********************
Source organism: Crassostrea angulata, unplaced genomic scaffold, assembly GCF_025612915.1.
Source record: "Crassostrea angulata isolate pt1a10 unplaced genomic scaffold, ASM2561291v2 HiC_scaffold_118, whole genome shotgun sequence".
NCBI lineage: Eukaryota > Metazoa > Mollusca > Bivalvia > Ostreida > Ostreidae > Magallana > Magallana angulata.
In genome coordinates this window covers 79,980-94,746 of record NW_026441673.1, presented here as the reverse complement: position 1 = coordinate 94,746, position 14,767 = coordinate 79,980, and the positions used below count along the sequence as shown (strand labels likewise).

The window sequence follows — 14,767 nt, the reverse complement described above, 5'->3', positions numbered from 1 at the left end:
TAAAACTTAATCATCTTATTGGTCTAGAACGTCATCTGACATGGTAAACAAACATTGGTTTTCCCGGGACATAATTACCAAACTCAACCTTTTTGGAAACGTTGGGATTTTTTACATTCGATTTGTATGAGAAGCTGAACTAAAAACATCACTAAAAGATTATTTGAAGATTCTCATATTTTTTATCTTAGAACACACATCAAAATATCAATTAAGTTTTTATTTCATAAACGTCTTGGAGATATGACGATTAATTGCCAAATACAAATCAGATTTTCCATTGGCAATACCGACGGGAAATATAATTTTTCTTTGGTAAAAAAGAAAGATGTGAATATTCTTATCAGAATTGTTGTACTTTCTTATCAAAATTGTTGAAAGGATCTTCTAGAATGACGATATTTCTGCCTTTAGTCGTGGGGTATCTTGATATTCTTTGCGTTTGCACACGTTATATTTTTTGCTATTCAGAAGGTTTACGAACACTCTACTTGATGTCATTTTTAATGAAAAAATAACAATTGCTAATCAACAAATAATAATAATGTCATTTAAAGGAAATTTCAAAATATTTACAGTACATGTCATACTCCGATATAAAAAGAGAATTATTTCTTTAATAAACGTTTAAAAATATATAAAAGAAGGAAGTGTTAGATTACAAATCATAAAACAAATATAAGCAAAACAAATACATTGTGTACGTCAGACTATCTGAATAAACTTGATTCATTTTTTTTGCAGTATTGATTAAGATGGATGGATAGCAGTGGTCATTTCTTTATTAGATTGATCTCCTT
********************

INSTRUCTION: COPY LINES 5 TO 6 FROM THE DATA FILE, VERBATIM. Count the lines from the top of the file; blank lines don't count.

The window sequence follows — 14,767 nt, the reverse complement described above, 5'->3', positions numbered from 1 at the left end:
TAAAACTTAATCATCTTATTGGTCTAGAACGTCATCTGACATGGTAAACAAACATTGGTTTTCCCGGGACATAATTACCAAACTCAACCTTTTTGGAAACGTTGGGATTTTTTACATTCGATTTGTATGAGAAGCTGAACTAAAAACATCACTAAAAGATTATTTGAAGATTCTCATATTTTTTATCTTAGAACACACATCAAAATATCAATTAAGTTTTTATTTCATAAACGTCTTGGAGATATGACGATTAATTGCCAAATACAAATCAGATTTTCCATTGGCAATACCGACGGGAAATATAATTTTTCTTTGGTAAAAAAGAAAGATGTGAATATTCTTATCAGAATTGTTGTACTTTCTTATCAAAATTGTTGAAAGGATCTTCTAGAATGACGATATTTCTGCCTTTAGTCGTGGGGTATCTTGATATTCTTTGCGTTTGCACACGTTATATTTTTTGCTATTCAGAAGGTTTACGAACACTCTACTTGATGTCATTTTTAATGAAAAAATAACAATTGCTAATCAACAAATAATAATAATGTCATTTAAAGGAAATTTCAAAATATTTACAGTACATGTCATACTCCGATATAAAAAGAGAATTATTTCTTTAATAAACGTTTAAAAATATATAAAAGAAGGAAGTGTTAGATTACAAATCATAAAACAAATATAAGCAAAACAAATACATTGTGTACGTCAGACTATCTGAATAAACTTGATTCATTTTTTTTGCAGTATTGATTAAGATGGATGGATAGCAGTGGTCATTTCTTTATTAGATTGATCTCCTT